By Tonja Rucker, Program Director, Early Childhood Success, National League of Cities
It’s no secret that America’s children and families, and the cities and towns in which they live, need new solutions to address a host of urgent challenges. Effective responses to these challenges will require more innovative and effective leadership at all levels of government.
Fortunately, mayors and other city leaders throughout the country are making important progress, pursuing promising ideas and developing bold, breakthrough solutions. By testing cutting-edge strategies to improve the lives of young children, cities are serving as key laboratories in the discovery of practical strategies to build and strengthen early learning systems.
By testing cutting-edge strategies to improve the lives of young children, cities are serving as key laboratories in the discovery of practical strategies to build and strengthen early learning systems.”
In these stellar examples from across the country, the cities briefly highlighted illustrate how local governments are striving to better serve our youngest citizens and in the process, creating a culture shift in which children are placed at the center of every decision.
Jacksonville, FL leaders have worked to strengthen support for early learning during a period of structural and leadership changes by building relationships with new partners. They are also working to bring an innovative, evidence-based parent leadership program to Jacksonville to empower parents as civic leaders.
The City of Pittsburgh, PA has taken decisive action to formalize its early learning governance structure by creating several dedicated early learning positions within the Mayor’s office. The City Council also approval a $2 million Early Childhood Education Quality Improvement Fund. This fund was championed by the Women’s Caucus of the City Council, a unique champion that is not often utilized in support of early learning.
The Kansas City, MO mayor’s office is leading the PreK for KC initiative, which will generate $30M annually to offset pre-k tuition costs for eligible families. Mayor Sylvester James’ administration has been working directly with local preschool programs to understand the issues providers face and what they need most to be successful to ensure that this initiative will be responsive to providers.
In San Francisco, CA, the Office of Early Care and Education recently underwent a comprehensive restructuring to create a unified, simplified funding structure to consolidate funding to make it simpler for both parents and providers to access.
In Portland, ME, leaders from the city government teamed up with community partners to create the Starting Strong school readiness group, which is part of a citywide cradle to career collective impact effort. Starting Strong has established new partnerships to increase access to developmental screening and promote messaging around the role families and caregivers play in supporting early language acquisition and building vocabularies.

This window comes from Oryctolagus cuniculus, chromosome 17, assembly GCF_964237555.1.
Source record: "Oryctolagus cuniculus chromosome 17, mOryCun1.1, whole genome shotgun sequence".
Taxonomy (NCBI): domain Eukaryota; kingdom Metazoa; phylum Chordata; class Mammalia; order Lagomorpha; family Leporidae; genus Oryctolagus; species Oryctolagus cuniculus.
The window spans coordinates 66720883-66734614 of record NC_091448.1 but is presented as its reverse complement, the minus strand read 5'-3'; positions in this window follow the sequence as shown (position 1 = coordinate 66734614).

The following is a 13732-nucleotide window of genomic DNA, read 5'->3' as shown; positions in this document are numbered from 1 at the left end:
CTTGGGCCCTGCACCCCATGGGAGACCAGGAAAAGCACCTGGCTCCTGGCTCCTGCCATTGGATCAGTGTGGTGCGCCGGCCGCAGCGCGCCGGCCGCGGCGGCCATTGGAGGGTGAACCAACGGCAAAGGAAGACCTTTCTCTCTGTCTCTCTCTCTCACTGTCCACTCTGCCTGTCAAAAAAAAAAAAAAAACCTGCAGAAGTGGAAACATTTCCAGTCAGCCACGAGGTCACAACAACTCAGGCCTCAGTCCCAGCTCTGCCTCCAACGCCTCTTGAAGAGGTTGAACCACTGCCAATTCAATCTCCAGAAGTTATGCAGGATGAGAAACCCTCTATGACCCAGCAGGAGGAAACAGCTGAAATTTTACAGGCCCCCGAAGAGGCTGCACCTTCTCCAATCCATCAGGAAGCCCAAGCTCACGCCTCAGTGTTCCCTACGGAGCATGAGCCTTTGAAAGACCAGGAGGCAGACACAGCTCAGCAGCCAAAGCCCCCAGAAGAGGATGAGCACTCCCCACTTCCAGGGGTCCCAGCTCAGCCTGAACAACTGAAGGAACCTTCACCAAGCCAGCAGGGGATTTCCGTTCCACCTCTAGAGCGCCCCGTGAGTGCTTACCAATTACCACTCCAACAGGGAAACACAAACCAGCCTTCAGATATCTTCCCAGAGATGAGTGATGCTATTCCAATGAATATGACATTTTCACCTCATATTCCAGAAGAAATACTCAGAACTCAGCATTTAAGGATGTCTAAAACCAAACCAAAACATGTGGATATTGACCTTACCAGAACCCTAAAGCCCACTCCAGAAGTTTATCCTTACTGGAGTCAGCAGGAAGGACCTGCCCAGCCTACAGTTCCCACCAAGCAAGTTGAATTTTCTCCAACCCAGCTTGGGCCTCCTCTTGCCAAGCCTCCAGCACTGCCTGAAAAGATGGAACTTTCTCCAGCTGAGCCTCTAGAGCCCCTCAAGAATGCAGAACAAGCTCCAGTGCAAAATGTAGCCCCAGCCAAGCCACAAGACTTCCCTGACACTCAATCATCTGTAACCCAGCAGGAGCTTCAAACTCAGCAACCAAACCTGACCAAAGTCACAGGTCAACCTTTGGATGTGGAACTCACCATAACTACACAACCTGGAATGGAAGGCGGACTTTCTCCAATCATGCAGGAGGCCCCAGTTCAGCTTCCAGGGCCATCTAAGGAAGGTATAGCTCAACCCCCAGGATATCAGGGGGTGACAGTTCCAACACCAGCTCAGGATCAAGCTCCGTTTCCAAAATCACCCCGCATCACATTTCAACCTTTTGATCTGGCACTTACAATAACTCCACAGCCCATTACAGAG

In Minneapolis, MN, the city’s Youth Coordinating Board created an early learning work group, which surveyed families and providers. Based on the findings, the work group subsequently focused its efforts on reducing barriers to continuity of care for families receiving subsidies, and to more fully integrate informal family, friend and neighbor (FFN) care providers into community-based quality improvement efforts.
Dayton, OH has expanded its Preschool Promise Initiative, building it from a small pilot supported by county leadership in a Dayton suburb, to a demonstration program, and eventually into a citywide program endorsed by Dayton’s mayor and funded through a successful mill levy initiative. Using a mixed delivery model, Preschool Promise provides a range of care settings to meet the needs and priorities of families. It has successfully increased access through a tuition assistance program and additional family supports.
Tonja Rucker, program director for Early Childhood Success in the Institute for Youth Education and Families at the National League of Cities, is responsible for developing and overseeing implementation of the Institute’s work plans and long-term strategies for early education. She conceptualizes and leads efforts to identify and document best practices and promising initiatives, oversees the implementation of technical assistance, and contributes to the overall management of the Institute, including strategic planning, coordination of cross-program initiatives, and identification and cultivation of prospective funders. Rucker works directly with mayors, city councilmembers and other municipal officials in creating local systems of support for parents, children and youth in their communities. By helping cities develop the necessary local infrastructure and providing concrete ideas and tools for policy and programmatic action, a significant number of cities and towns have positioned themselves as models for investing in children’s healthy growth and development.